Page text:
PALO ALTO, CA — Frost & Sullivan has presented Proliance International with the 2006 Market Leadership of the Year Award.
The award is presented to a company that has carried out new research, which has resulted in innovation(s) that have or are expected to bring significant contributions to the industry in terms of adoption, change and competitive posture. The award recognizes the quality and depth of a company’s research and development program as well as the vision and risk-taking that enabled it to undertake such an endeavor.
Proliance received the award for its growth in terms of market share, revenue and innovation in the North American automotive heating, ventilation and air-conditioning (HVAC) components aftermarket.
According to Frost & Sullivan, Proliance displays excellence in all areas of the market leadership process, comprising the identification of market challenges, drivers and restraints, along with exhibiting excellence in strategic development processes and addressing various market dynamics.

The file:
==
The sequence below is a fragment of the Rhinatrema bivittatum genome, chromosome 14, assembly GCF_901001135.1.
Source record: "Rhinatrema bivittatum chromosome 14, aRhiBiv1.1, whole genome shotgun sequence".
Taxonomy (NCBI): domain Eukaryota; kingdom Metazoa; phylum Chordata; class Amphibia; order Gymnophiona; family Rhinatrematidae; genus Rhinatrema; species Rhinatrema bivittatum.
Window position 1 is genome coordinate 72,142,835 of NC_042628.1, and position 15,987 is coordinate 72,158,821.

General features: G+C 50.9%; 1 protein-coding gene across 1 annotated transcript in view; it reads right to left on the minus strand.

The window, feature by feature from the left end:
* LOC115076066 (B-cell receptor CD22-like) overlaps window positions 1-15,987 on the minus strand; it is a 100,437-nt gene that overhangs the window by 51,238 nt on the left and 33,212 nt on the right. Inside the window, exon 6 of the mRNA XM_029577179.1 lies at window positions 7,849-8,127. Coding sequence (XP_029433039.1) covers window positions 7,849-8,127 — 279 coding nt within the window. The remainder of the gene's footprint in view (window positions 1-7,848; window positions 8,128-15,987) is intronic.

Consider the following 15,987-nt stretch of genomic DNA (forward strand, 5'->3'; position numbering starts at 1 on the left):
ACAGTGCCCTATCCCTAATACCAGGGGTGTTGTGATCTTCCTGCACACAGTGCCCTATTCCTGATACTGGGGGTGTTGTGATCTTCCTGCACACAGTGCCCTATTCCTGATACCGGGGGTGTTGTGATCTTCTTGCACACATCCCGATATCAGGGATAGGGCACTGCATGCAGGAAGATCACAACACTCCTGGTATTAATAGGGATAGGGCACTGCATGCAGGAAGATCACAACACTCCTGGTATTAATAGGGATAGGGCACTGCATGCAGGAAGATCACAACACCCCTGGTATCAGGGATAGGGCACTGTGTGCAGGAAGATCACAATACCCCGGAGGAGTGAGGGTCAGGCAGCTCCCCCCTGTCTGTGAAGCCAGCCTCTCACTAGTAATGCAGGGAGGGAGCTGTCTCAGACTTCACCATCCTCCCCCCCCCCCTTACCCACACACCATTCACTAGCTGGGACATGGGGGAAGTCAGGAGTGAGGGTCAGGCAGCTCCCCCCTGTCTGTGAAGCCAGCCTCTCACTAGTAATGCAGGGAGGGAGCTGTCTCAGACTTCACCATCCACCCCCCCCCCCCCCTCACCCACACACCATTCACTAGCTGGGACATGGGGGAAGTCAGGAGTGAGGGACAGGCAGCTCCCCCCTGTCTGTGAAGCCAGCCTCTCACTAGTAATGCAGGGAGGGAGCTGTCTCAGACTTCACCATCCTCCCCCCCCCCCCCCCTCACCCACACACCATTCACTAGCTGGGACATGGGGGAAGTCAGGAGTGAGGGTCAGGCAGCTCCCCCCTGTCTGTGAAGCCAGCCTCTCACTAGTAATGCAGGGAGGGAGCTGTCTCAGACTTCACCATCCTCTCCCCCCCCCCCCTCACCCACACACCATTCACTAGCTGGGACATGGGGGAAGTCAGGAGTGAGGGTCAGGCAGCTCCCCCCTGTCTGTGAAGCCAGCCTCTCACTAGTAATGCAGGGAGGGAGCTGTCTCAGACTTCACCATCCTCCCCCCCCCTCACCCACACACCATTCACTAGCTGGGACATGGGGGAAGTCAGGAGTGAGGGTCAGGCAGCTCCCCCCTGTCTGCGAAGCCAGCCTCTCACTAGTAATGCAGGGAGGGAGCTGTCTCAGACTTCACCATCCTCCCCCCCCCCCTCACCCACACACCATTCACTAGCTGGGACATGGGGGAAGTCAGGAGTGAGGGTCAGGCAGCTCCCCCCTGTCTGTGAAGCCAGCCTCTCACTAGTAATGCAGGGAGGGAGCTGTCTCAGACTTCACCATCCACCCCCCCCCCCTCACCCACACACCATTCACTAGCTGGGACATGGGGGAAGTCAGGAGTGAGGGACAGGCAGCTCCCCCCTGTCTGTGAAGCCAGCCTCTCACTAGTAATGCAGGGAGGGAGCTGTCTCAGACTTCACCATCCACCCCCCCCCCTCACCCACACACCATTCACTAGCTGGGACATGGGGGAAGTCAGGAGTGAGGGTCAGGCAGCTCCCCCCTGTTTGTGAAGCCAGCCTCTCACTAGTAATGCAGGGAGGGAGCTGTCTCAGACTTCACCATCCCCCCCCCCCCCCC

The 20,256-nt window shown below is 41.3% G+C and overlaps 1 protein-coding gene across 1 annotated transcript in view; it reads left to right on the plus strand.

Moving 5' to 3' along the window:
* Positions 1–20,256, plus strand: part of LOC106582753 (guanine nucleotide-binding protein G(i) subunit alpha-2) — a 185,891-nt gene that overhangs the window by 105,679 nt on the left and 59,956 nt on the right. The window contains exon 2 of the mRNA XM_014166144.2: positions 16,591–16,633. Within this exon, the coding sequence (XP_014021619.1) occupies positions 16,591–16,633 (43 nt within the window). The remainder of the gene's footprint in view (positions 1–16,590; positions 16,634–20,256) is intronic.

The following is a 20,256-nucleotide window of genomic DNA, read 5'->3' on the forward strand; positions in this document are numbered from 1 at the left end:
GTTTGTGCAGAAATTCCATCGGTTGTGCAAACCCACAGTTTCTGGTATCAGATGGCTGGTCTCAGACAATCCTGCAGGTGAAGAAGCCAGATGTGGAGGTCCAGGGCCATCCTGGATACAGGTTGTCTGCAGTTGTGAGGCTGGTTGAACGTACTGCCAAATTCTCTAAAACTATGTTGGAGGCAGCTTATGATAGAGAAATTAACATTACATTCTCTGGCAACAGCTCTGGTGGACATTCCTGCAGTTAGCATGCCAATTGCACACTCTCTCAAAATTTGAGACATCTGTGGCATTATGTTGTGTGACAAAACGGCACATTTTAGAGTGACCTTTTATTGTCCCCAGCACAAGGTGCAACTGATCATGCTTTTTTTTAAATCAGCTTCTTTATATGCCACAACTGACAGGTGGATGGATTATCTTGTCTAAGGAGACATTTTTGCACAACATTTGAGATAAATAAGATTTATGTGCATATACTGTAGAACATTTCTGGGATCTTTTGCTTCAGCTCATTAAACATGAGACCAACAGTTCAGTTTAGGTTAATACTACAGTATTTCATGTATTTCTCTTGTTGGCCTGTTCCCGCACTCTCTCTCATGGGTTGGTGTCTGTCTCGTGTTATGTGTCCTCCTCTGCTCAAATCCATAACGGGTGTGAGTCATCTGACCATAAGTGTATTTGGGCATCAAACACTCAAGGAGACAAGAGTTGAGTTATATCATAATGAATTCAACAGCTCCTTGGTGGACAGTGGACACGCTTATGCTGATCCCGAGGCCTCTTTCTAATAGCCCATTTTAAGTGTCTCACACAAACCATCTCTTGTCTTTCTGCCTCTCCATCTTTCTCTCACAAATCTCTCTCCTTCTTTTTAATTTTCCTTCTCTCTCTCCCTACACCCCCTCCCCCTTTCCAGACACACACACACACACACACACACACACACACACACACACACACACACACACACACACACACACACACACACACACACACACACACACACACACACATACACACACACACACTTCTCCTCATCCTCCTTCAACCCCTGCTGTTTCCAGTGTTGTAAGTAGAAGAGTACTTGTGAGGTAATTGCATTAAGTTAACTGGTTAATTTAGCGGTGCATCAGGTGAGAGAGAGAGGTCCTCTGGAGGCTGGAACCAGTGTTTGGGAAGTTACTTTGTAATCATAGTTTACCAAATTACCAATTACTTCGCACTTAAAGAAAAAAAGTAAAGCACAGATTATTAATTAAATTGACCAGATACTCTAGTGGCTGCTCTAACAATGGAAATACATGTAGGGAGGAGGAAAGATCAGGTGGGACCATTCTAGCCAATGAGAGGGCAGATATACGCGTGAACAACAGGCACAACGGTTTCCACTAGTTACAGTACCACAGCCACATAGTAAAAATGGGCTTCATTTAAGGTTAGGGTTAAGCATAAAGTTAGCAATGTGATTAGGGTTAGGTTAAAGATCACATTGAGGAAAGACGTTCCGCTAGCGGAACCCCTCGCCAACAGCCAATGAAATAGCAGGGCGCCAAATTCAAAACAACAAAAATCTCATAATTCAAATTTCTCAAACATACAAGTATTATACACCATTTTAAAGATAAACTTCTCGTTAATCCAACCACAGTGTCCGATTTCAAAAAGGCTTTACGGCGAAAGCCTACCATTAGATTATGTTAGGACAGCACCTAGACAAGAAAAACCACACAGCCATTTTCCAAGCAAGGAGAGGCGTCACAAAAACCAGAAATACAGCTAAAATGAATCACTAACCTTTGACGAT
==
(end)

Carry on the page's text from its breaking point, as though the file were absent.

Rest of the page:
The latest research on the HVAC components aftermarket by Frost & Sullivan indicates that Proliance captured 17.6 percent of manufacturer-level revenues in 2005. This figure takes into account the company’s output of radiators, compressors, condensers, heater cores, accumulators and receiver-dryers, evaporators and expansion valves.
As the automotive parts market witnesses a growing number of bankruptcies, Proliance continues to experience growth in market penetration and revenues, while its main competitors are shutting down their production lines and increasingly purchasing offshore replacement parts, said Frost & Sullivan Industry Analyst Stephen Spivey.
In spite of the increasing commoditization of automotive replacement parts — where most replacement companies focus on replicating the form, fit, and function of the original equipment (OE) — Proliance strives for greater product superiority and degree of innovation, according to Spivey.
“Engineers at Proliance have identified flaws in OE components and are actively working on fixing them,” noted Spivey. “For instance, the company’s staff of 25 design and application engineers is currently working on improvements to single-row radiators that have failed in some new pickup truck models.”
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